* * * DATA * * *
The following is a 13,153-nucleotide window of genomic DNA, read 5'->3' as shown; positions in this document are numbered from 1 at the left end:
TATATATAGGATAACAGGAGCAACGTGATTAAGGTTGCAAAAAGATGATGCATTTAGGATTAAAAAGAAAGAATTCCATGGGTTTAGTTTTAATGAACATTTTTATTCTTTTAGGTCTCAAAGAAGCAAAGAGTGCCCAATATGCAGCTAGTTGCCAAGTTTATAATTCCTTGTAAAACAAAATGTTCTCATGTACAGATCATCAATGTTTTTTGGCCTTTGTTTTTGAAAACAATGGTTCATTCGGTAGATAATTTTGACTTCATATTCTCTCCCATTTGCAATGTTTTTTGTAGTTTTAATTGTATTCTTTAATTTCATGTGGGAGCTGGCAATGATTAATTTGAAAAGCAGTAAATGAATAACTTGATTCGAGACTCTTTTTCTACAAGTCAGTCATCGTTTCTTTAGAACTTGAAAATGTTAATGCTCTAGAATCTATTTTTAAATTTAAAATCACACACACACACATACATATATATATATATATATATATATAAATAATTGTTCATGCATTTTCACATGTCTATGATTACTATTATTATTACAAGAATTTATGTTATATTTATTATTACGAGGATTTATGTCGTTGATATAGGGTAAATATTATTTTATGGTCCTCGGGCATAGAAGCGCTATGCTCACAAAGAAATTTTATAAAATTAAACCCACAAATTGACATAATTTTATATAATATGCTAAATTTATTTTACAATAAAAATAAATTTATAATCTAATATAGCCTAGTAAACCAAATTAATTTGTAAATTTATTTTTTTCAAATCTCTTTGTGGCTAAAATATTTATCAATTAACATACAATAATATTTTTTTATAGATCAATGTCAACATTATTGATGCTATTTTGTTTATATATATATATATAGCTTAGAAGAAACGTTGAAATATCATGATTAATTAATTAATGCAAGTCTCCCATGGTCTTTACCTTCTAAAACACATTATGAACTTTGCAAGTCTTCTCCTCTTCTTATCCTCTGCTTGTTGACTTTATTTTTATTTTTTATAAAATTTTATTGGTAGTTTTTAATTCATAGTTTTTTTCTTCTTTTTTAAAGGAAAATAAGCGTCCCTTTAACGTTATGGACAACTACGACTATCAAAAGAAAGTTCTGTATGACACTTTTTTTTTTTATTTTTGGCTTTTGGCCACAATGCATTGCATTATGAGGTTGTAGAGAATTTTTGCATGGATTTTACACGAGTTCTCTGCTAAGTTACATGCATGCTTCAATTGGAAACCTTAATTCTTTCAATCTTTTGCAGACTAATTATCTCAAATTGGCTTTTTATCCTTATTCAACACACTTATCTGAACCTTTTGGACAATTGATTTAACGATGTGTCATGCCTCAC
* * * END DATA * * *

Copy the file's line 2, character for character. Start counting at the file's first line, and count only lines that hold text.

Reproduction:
TATATATAGGATAACAGGAGCAACGTGATTAAGGTTGCAAAAAGATGATGCATTTAGGATTAAAAAGAAAGAATTCCATGGGTTTAGTTTTAATGAACATTTTTATTCTTTTAGGTCTCAAAGAAGCAAAGAGTGCCCAATATGCAGCTAGTTGCCAAGTTTATAATTCCTTGTAAAACAAAATGTTCTCATGTACAGATCATCAATGTTTTTTGGCCTTTGTTTTTGAAAACAATGGTTCATTCGGTAGATAATTTTGACTTCATATTCTCTCCCATTTGCAATGTTTTTTGTAGTTTTAATTGTATTCTTTAATTTCATGTGGGAGCTGGCAATGATTAATTTGAAAAGCAGTAAATGAATAACTTGATTCGAGACTCTTTTTCTACAAGTCAGTCATCGTTTCTTTAGAACTTGAAAATGTTAATGCTCTAGAATCTATTTTTAAATTTAAAATCACACACACACACATACATATATATATATATATATATATATAAATAATTGTTCATGCATTTTCACATGTCTATGATTACTATTATTATTACAAGAATTTATGTTATATTTATTATTACGAGGATTTATGTCGTTGATATAGGGTAAATATTATTTTATGGTCCTCGGGCATAGAAGCGCTATGCTCACAAAGAAATTTTATAAAATTAAACCCACAAATTGACATAATTTTATATAATATGCTAAATTTATTTTACAATAAAAATAAATTTATAATCTAATATAGCCTAGTAAACCAAATTAATTTGTAAATTTATTTTTTTCAAATCTCTTTGTGGCTAAAATATTTATCAATTAACATACAATAATATTTTTTTATAGATCAATGTCAACATTATTGATGCTATTTTGTTTATATATATATATATAGCTTAGAAGAAACGTTGAAATATCATGATTAATTAATTAATGCAAGTCTCCCATGGTCTTTACCTTCTAAAACACATTATGAACTTTGCAAGTCTTCTCCTCTTCTTATCCTCTGCTTGTTGACTTTATTTTTATTTTTTATAAAATTTTATTGGTAGTTTTTAATTCATAGTTTTTTTCTTCTTTTTTAAAGGAAAATAAGCGTCCCTTTAACGTTATGGACAACTACGACTATCAAAAGAAAGTTCTGTATGACACTTTTTTTTTTTATTTTTGGCTTTTGGCCACAATGCATTGCATTATGAGGTTGTAGAGAATTTTTGCATGGATTTTACACGAGTTCTCTGCTAAGTTACATGCATGCTTCAATTGGAAACCTTAATTCTTTCAATCTTTTGCAGACTAATTATCTCAAATTGGCTTTTTATCCTTATTCAACACACTTATCTGAACCTTTTGGACAATTGATTTAACGATGTGTCATGCCTCAC